The Bad Boy Bargain(4)

By: Kendra C. Highley


His dad called it a gift. Kyle couldn’t disagree. He understood plants better than people sometimes, and definitely more than words that rearranged themselves on the page without warning. If anyone at school figured out his love of gardening, though, he’d never hear the end of it. That’s why he drove the black Charger his grandpa had given him for his seventeenth birthday to school, and why his beloved Toyota pickup with ninety thousand miles on it stayed hidden inside their six-car garage so their snobby neighbors wouldn’t complain.

He laughed as he made a turn around the Denkhoffs’ lawn. They had great grass, and a big-ass yard surrounding their big-ass house. He could charge thirty bucks to mow it and Mrs. Denkhoff didn’t even bat an eyelash. None of his customers did, not when they found out he could work a form of alchemy that resulted in “best lawn in the neighborhood” awards and the envy of their neighbors.

The air had a little bite to it, but he could tell it would warm up fast this week. March was always like that in North Texas. Some years it was fifty degrees and raining. Some years it was ninety degrees and humid as hell. From the blue sky above, Kyle knew the weekend would be gorgeous, probably low eighties and sunny.

He had pushed the mower around the bend at the side of the house when the lady next door waved at him. She looked vaguely familiar…wait—she was the woman in those TV ads about the children’s cancer center. That’s right—she ran the Gladwell Foundation. Dad was a fan and donated money to it every year.

He powered down the mower and took out his earbuds. “Did you call me, ma’am?”

“Are you Kyle?” she asked, breathless.

She stood atop the retaining wall between the yards, making him crane his neck to look up at her. God, he hadn’t broken one of their sprinkler heads or something, had he? “Yes, ma’am?”

“Thank goodness. Sherry tells me you’re good with yards. I’m having a benefit tea in my backyard in a month, and we have some serious problems with our grass back there. Well, that’s not true. We have serious problems with everything back there.” She smiled. “I’m Michelle Gladwell, by the way. I think you go to school with my daughter? Faith?”

If he did, he didn’t know her. There were seven hundred students in his senior class. Kyle shrugged. “Yeah, I guess we do.”

“So, would you have time to take a look? At the grass I mean?”

He barely choked back a laugh. What, was she worried he thought she meant Faith? Sorry, lady, your daughter’s virtue is safe with me. “Is tomorrow morning okay? It’s already getting dark, but I have plenty of time to get started this weekend.”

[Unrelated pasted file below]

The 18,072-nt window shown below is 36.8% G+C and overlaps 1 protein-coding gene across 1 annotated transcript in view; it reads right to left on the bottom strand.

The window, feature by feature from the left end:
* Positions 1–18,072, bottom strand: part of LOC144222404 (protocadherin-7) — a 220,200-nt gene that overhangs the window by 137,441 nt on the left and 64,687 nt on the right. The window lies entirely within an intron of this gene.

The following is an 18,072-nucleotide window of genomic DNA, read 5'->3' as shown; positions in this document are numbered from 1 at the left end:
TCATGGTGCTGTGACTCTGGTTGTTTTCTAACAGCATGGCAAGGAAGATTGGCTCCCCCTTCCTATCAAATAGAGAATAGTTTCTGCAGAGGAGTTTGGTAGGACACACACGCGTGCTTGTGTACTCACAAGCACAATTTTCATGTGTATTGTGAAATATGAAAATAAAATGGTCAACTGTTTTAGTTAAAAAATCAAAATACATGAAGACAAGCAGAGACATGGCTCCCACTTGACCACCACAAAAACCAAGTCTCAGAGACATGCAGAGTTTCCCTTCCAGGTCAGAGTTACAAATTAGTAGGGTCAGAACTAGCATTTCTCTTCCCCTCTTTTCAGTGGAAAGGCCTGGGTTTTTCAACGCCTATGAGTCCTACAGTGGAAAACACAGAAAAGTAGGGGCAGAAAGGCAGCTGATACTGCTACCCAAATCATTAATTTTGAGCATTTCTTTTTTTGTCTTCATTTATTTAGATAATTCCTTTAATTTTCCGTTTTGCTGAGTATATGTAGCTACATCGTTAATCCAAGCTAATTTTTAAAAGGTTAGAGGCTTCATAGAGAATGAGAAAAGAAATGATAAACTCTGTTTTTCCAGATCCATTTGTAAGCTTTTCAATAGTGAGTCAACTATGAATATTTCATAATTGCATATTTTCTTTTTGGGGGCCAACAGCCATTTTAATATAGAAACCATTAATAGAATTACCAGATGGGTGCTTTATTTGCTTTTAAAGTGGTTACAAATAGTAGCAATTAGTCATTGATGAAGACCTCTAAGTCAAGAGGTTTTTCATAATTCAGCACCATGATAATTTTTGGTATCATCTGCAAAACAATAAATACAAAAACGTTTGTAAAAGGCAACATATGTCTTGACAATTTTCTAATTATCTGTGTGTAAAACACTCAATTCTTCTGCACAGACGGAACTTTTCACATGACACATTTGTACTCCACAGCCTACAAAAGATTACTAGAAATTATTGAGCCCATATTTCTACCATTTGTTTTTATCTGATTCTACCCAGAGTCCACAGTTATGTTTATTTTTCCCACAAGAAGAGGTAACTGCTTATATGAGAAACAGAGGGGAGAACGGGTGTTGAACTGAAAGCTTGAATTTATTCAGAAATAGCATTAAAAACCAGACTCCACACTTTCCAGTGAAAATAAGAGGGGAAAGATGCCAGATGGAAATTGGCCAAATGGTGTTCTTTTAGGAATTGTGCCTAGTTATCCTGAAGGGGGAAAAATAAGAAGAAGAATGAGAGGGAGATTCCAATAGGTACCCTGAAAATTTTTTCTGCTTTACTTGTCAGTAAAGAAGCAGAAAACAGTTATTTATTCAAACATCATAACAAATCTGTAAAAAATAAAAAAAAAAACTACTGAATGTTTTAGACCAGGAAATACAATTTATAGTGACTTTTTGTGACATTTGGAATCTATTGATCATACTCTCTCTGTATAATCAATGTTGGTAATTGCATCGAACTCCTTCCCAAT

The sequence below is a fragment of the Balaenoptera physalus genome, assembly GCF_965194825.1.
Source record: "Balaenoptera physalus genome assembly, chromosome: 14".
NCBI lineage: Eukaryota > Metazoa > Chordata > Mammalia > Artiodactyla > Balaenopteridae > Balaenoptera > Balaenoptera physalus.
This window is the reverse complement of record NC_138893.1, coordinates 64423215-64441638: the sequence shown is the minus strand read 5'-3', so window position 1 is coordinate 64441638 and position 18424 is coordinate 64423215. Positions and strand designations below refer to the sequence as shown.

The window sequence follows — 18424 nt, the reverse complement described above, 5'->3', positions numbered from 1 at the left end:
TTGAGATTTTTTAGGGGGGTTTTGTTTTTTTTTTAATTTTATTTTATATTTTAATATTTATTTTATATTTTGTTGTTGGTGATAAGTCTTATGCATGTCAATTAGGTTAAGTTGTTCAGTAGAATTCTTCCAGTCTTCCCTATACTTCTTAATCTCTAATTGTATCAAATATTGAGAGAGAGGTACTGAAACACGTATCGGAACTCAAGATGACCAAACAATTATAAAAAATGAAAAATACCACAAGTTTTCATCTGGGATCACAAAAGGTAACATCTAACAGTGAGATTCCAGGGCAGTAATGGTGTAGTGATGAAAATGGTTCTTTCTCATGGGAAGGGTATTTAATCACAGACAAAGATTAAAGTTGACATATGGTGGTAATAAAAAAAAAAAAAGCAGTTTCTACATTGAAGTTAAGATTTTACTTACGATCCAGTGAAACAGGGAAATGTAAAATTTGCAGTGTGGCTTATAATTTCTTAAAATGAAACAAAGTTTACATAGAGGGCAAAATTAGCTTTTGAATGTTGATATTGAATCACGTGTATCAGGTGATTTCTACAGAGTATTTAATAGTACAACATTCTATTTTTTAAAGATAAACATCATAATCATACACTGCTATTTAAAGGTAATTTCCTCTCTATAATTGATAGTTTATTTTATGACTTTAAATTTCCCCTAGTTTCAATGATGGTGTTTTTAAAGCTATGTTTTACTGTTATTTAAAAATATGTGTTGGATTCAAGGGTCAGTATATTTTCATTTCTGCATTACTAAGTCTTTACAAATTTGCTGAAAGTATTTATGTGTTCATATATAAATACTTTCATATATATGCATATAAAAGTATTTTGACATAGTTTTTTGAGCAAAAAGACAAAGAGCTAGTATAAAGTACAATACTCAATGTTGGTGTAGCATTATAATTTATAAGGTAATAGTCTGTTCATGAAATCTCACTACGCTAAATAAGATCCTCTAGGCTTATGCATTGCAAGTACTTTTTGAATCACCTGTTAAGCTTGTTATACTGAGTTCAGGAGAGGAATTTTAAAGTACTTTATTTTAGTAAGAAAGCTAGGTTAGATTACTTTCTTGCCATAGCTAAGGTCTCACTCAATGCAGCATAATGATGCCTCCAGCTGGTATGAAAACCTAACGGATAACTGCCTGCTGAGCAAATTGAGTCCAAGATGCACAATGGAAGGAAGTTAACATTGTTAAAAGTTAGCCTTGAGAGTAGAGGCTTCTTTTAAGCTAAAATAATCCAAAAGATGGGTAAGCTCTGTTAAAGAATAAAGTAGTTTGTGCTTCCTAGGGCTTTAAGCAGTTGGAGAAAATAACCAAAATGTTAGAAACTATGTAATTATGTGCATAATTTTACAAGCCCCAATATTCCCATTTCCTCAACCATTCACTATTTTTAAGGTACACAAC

“That’s perfect.”

After letting her know he’d be by around ten to give her an estimate, he cranked up his music and started the mower again. He usually avoided customers with kids who went to Suttonville with him, but it probably didn’t matter. It wasn’t like he’d see much of Faith anyway, and so what if she told people he mowed lawns? You could still be a badass and have a job, right?

Maybe he should’ve taken up auto repair. Dad had insisted he get a job that required manual labor. The piles of homework, the long hours of baseball practice, and the trust fund didn’t matter. His father believed in hard work.

“Son, I don’t care if you don’t have to work for a living…ever,” he’d said when Kyle turned thirteen. “There’s value in seeing how everyone else lives—and everyone else has a job. So figure out what you like to do, and do it.”

The very next day, he’d offered to mow Mrs. Perkins’s lawn. She was eighty, stone deaf, and the richest widow in the neighborhood. It had taken him four hours to learn how to work the mower and edger and finish the job. When he was done, she’d given him five bucks and a pat on the head. He’d stared down at the five-dollar bill like it was a Franklin, and even now pride rose in his chest at the memory. He’d finished the job, on his own, and had proof he could do something right.

He started mowing for her every week after that. Soon he was mowing her friends’ lawns, and branching out into full landscaping work.

Now he owned a pickup truck with one of those magnetic decals on the side: Hard Rock Landscaping. He even had a business cell phone.

If anyone at school figured out just how seriously he took his work, it would ruin his image. Better to let them think it was community service for a misdemeanor, because Kyle Sawyer, the trust-fund gardener, sounded much less cool than Kyle Sawyer, the delinquent.

And he needed to hold on to that image. He wasn’t going back to being that weedy, picked-on eighth grader. Not ever again.

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